There stood the projecting rock which had often been dishonored by human blood. The fanatical priests wound ropes round the maiden’s body, and then tied her to St. Woden’s tree which overhung the precipice. No complaint escaped the Christian’s white lips, no tears glistened in her eyes which were glancing up at the morning sky. The throng of people moved off, waiting silently in the distance to see what would happen.
The first rays of the sun streamed over the mountain; they lighted up the wreath of flowers in the maiden’s hair, playing about her lovely face, and crowning it with glory. The Christian maid was awaiting death, as a bride awaits her bridegroom, her lips moving slightly as in prayer.
A gloomy sound came up from the depths. The Dragon started from his den, spitting fire on his path. He cast a look at his victim there on spot which his blood-thirsty maw knew so well. He raised his scaly body, thus letting his harp claws be more visible, moved his snaky tail in a circle, and showed his gaping mouth. Snorting the monster crawled along, shooting flames out of his bloodshot eyes.
A shudder of death crept over the maiden at the sight of this awful beast. Tremblingly she tore a sparkling golden crucifix from her breast, held it towards the monster piteously, and called on her Lord in a heart-rending voice. Wonder of wonders! Raising himself, as if struck by lightning, the monster turned, dashing himself backwards over the jagged stones into the waters below, and disappearing in the river among the falling rocks.
Wondering cries arose from the waiting heathens. Astonishment and wonder were depicted on every face. In quiet submission, her eyes half-closed, the maiden stood, praying to Him who had saved her. The cords fell from her sides; two strong arms caught her and carried her into the midst of the astonished crowd. She raised her eyes and perceived the younger of the two chieftains. His rough warlike hand had seized hers. The young man bent his knee as if to a heavenly being, and touched her white fingers with his lips, Loud applause greeted him on all sides.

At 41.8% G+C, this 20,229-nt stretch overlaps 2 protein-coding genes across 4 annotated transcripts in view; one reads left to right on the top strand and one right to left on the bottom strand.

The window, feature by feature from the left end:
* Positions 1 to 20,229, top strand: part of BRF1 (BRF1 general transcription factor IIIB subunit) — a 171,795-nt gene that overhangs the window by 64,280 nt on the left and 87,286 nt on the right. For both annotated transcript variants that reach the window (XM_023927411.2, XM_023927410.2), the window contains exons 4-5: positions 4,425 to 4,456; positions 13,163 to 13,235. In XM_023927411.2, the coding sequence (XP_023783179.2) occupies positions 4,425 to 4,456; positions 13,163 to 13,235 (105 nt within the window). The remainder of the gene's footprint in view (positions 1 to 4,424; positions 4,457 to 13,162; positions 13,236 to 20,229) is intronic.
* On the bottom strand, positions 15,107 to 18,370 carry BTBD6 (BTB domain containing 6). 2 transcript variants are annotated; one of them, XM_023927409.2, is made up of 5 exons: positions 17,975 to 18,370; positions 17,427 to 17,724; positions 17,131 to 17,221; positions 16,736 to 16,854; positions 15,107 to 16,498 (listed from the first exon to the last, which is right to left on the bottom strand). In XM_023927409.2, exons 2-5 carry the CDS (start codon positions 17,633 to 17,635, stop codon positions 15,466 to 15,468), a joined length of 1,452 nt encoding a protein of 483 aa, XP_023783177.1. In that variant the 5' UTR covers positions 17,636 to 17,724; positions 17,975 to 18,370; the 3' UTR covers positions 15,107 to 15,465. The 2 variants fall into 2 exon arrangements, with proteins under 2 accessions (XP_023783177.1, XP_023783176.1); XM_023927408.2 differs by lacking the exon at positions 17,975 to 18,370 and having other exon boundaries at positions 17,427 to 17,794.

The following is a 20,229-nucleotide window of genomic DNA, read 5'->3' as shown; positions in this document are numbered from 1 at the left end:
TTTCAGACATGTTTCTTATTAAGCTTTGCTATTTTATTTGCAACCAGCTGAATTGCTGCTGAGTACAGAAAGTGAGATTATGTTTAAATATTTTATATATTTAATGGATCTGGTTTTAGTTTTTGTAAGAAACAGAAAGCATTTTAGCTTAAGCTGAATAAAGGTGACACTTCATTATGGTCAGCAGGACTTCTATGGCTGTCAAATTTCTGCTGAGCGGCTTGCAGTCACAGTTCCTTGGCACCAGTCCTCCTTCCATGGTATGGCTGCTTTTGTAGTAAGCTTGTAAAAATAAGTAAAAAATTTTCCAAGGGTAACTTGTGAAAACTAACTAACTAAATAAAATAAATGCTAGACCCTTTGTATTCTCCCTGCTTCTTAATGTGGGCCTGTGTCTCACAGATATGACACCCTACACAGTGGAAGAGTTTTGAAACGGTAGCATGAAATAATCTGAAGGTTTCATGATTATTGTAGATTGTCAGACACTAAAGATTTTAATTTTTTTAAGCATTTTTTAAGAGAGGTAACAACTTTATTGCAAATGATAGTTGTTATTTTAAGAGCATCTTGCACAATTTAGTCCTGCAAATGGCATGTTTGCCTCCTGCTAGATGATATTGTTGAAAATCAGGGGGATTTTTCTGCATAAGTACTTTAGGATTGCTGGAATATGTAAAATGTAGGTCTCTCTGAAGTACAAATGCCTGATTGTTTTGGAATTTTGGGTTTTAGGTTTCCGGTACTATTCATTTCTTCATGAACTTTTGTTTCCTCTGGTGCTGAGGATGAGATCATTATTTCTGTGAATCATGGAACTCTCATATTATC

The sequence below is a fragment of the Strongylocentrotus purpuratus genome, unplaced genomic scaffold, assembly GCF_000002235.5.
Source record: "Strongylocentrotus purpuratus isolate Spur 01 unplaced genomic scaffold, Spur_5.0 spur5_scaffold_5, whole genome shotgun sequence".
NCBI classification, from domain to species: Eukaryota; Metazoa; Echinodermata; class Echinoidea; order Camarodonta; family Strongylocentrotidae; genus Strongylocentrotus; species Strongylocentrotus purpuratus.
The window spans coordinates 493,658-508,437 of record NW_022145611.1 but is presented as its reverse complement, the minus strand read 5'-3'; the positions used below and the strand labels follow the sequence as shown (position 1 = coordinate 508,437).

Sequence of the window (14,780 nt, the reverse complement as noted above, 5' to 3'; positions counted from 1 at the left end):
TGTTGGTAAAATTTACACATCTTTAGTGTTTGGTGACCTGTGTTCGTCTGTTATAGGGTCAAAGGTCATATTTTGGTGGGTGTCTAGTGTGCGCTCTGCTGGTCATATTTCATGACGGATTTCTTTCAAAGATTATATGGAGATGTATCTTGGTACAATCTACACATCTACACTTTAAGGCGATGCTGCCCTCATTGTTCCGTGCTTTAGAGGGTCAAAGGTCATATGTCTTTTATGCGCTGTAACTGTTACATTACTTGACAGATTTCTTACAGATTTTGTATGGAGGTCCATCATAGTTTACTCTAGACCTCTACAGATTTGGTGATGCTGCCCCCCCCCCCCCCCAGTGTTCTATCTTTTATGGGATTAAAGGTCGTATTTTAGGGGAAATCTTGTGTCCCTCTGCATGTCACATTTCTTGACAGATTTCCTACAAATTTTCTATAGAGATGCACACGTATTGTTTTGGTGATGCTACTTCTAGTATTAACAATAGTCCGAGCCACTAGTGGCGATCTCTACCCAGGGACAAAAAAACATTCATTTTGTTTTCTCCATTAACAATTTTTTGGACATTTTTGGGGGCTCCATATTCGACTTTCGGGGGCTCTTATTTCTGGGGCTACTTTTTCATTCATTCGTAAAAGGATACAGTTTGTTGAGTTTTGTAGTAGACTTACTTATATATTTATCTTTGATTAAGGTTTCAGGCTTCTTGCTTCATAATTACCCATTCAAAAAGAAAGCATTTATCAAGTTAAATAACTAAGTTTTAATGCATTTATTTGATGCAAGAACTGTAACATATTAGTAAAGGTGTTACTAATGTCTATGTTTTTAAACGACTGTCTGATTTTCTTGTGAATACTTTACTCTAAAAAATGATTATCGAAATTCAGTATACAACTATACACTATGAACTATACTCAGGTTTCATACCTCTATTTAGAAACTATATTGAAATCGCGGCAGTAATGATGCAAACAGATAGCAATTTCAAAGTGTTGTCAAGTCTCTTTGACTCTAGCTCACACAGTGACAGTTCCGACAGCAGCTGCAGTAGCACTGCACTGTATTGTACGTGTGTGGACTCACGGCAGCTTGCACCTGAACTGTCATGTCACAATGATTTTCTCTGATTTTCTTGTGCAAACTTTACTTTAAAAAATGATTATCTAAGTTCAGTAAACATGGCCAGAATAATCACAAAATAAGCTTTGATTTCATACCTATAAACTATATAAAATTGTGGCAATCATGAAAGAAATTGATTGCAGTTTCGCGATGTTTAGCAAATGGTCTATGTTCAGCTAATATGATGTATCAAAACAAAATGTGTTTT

The old priest came forward, the people waiting in great expectation. “Who had saved her from certain destruction? Who was the God who so visibly aided His own?” asked he solemnly of the Christian. With bright eyes the maiden answered triumphantly:
“This picture of Christ has crushed the Dragon and saved me. The salvation of the world and the welfare of man lies in Him.” The priest glanced at the crucifix with reverent awe.
“May it soon lighten your spirit and those of all these people round,” said the maiden earnestly. “It will reveal greater wonders than this to you, for our God is great.”
The maiden and all the other prisoners were conducted back to their own country. But the former soon returned again, accompanied by a Christian priest. The voice of truth and innocence worked wonders in the hearts of the heathens. Thousands were converted and baptized. The old priest and Rinbold were the first who bowed their heads in submission to the new doctrine. Great rejoicings were held among the tribe when the maiden gave her hand to the young chieftain. A Christian temple was erected in the valley, and a splendid castle was built on the summit of the rocks for the newly-married couple. For about ten centuries their descendants flourished there, a very powerful race in the Rhine countries.
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Legends of the Rhine. 1937. by Wilhelm Ruland. Verlag Von Hoursch & Bechstedt. Köln am Rhein.